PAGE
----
Towards a Sustainable Agriculture: An Updated Curriculum for High School Classes

Project Overview

LNC03-227
Project Type: Research and Education
Funds awarded in 2003: $83,671.00
Projected End Date: 12/31/2006
Region: North Central
State: Wisconsin
Project Coordinator:
Douglas Maxwell
University of Wisconsin

Annual Reports

Commodities

  • Agronomic: corn, soybeans, grass (misc. perennial), hay
  • Animals: bovine, poultry, swine
  • Animal Products: dairy

Practices

  • Animal Production: grazing - rotational, feed/forage
  • Crop Production: nutrient cycling
  • Education and Training: general education and training
  • Production Systems: agroecosystems
  • Soil Management: green manures, composting
  • Sustainable Communities: sustainability measures

    Proposal abstract:

    Elective agriculture classes remain a popular choice in Wisconsin and Iowa high schools. These classes now attract large numbers of students from non-farm backgrounds, and in rural areas they also include a significant portion of students from farm families. Although there are quite a few lessons and resources on sustainable agriculture that can be used in teaching (see the on-line listing of Sustainable Agriculture Resources and Programs for K-12 Youth at http://www.sare.org/publications/edguide.htm ), most are aimed at elementary students. In addition, with the exception of the UC Santa Cruz Agroecology curriculum for post secondary students, the resources are designed to teach single stand-alone lessons and do not provide an overview of sustainable agriculture concepts. The only comprehensive sustainable agriculture teaching resource for high school students was a curriculum published in 1991.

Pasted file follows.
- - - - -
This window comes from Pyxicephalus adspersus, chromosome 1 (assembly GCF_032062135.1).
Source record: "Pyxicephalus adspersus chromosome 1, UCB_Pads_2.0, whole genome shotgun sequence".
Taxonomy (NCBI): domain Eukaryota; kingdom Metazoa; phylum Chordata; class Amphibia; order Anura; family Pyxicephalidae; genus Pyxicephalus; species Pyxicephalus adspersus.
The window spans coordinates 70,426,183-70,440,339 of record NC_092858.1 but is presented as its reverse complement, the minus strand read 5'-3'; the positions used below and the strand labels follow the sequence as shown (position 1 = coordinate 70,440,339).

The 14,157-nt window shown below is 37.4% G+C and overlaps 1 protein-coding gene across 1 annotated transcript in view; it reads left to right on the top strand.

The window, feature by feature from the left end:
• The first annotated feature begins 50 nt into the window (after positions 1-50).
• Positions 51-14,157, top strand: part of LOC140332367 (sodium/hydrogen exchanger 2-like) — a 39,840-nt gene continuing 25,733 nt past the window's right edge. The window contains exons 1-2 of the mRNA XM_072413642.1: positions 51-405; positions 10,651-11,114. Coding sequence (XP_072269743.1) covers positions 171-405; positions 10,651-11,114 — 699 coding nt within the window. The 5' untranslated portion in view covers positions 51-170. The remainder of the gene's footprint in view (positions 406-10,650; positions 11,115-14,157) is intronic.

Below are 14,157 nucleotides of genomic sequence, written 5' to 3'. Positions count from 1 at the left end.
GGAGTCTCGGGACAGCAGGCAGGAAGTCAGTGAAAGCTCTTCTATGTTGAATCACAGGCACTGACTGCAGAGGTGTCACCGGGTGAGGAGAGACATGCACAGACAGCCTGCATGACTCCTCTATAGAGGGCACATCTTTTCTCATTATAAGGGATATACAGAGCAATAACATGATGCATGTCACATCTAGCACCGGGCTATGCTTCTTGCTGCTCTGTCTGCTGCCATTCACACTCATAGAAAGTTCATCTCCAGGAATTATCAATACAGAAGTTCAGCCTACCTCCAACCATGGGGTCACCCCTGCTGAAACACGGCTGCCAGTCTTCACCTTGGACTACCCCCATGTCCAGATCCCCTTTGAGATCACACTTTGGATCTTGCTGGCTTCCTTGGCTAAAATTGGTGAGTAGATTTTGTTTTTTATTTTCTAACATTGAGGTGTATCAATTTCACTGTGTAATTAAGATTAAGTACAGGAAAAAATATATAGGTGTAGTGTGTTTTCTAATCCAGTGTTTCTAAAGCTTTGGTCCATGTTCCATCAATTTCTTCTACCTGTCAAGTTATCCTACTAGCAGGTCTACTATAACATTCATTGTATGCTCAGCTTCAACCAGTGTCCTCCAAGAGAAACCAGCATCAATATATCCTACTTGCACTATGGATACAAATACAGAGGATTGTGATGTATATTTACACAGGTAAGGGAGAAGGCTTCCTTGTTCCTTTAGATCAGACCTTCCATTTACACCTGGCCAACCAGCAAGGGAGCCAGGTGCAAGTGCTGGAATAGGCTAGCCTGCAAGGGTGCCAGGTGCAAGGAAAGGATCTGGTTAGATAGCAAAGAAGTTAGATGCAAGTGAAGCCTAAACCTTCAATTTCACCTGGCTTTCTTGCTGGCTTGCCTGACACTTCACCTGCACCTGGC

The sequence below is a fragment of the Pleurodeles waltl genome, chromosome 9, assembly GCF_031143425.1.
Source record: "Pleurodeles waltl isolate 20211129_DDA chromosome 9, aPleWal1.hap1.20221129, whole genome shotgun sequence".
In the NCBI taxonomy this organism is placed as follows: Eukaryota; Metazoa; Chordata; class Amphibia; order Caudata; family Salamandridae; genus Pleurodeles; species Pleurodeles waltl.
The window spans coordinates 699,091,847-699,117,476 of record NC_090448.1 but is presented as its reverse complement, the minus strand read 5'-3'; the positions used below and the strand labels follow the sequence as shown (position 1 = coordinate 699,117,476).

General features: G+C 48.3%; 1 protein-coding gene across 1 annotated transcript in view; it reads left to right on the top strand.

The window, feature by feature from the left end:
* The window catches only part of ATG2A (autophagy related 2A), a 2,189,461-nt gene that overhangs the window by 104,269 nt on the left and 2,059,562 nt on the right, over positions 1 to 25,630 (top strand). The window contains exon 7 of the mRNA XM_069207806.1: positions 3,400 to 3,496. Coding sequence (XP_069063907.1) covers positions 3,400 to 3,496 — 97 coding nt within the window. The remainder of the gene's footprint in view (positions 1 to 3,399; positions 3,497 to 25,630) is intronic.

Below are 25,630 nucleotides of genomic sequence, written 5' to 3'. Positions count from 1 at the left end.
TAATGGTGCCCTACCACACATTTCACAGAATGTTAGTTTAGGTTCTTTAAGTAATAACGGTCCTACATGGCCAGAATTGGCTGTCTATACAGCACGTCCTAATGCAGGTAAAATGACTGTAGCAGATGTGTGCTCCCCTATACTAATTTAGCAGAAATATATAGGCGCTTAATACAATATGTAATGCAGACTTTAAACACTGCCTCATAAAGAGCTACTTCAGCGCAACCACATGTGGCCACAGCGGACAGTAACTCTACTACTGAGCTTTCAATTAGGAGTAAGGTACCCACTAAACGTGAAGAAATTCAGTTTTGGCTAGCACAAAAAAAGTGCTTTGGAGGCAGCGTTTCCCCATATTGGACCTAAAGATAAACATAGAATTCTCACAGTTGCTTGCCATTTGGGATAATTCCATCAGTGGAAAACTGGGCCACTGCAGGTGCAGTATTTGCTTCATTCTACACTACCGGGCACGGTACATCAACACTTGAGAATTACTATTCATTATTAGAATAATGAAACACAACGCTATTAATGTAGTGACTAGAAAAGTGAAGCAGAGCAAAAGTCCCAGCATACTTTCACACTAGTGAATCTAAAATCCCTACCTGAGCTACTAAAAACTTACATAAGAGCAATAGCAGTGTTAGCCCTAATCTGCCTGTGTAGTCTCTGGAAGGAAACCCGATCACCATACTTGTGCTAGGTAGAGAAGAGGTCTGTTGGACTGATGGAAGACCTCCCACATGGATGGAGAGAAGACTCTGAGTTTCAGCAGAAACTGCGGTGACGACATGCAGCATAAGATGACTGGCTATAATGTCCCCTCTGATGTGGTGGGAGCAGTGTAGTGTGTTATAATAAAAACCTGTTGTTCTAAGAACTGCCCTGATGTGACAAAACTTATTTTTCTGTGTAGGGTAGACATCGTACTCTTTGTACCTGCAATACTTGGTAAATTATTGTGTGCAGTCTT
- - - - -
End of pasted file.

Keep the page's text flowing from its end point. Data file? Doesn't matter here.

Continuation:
Project objectives from proposal:

    The purpose of this project was to develop a web-based sustainable agriculture curriculum that would be easily accessible for high school teachers.

    Any opinions, findings, conclusions, or recommendations expressed in this publication are those of the author(s) and do not necessarily reflect the view of the U.S. Department of Agriculture or SARE.